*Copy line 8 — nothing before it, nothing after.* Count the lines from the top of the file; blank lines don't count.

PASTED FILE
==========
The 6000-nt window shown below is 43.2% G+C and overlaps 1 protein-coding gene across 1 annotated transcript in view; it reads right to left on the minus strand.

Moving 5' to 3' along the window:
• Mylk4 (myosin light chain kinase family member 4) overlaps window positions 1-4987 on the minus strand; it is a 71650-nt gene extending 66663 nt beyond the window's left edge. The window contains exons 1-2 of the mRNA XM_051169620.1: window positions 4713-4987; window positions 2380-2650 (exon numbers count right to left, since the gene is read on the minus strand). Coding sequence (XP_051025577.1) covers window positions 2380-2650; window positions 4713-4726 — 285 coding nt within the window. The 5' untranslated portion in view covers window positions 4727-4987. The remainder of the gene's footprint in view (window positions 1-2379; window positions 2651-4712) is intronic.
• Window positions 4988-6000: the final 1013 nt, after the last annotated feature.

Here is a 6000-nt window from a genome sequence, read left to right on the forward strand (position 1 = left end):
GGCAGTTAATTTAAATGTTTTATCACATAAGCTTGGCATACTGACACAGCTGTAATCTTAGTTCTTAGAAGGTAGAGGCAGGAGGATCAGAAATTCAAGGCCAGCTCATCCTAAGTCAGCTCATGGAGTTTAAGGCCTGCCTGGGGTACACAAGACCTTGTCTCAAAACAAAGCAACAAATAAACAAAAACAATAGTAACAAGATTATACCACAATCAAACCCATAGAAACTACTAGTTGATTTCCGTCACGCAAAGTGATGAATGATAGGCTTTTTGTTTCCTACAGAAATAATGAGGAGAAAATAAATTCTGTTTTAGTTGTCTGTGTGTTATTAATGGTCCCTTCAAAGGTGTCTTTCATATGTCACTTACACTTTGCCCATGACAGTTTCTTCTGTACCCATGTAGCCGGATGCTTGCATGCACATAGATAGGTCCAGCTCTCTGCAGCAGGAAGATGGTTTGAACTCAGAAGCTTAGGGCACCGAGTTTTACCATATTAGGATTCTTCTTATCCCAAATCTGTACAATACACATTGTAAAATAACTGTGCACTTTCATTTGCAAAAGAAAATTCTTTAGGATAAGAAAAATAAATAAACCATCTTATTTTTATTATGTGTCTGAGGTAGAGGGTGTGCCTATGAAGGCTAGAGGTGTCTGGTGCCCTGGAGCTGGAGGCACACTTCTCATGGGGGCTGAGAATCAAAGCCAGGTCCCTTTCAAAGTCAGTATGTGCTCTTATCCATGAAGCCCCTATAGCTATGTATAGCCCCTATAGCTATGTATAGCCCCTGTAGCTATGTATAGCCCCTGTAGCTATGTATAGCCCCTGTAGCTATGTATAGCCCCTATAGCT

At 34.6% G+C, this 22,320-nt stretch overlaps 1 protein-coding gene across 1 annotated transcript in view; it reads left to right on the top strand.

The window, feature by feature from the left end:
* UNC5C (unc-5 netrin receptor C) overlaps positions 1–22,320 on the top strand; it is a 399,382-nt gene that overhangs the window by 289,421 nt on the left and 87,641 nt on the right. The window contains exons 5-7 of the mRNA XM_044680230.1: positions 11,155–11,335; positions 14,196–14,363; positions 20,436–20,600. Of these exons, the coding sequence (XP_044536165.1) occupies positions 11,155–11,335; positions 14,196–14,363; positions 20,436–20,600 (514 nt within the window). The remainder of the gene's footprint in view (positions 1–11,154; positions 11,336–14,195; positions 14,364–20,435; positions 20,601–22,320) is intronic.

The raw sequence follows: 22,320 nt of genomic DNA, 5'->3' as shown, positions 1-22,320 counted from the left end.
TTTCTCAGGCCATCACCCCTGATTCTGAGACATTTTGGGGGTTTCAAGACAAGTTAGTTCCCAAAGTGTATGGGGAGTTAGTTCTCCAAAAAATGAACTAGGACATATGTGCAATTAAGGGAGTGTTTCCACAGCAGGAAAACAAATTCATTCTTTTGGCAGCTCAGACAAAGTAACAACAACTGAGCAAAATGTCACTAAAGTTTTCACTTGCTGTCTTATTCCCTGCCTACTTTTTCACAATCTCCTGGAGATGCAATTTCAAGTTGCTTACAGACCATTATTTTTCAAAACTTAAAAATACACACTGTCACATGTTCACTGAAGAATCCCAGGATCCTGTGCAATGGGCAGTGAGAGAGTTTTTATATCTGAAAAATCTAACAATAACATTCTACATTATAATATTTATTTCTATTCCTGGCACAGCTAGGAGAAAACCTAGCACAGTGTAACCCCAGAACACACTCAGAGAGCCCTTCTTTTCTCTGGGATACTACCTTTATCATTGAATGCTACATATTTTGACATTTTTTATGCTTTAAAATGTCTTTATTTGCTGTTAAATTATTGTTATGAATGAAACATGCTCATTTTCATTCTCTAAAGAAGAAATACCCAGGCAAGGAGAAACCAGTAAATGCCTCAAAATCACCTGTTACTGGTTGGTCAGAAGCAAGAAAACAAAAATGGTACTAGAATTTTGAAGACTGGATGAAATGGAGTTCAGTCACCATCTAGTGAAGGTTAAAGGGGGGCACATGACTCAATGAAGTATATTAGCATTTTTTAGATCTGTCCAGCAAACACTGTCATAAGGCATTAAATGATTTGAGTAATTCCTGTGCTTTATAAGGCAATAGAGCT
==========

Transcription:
The window, feature by feature from the left end: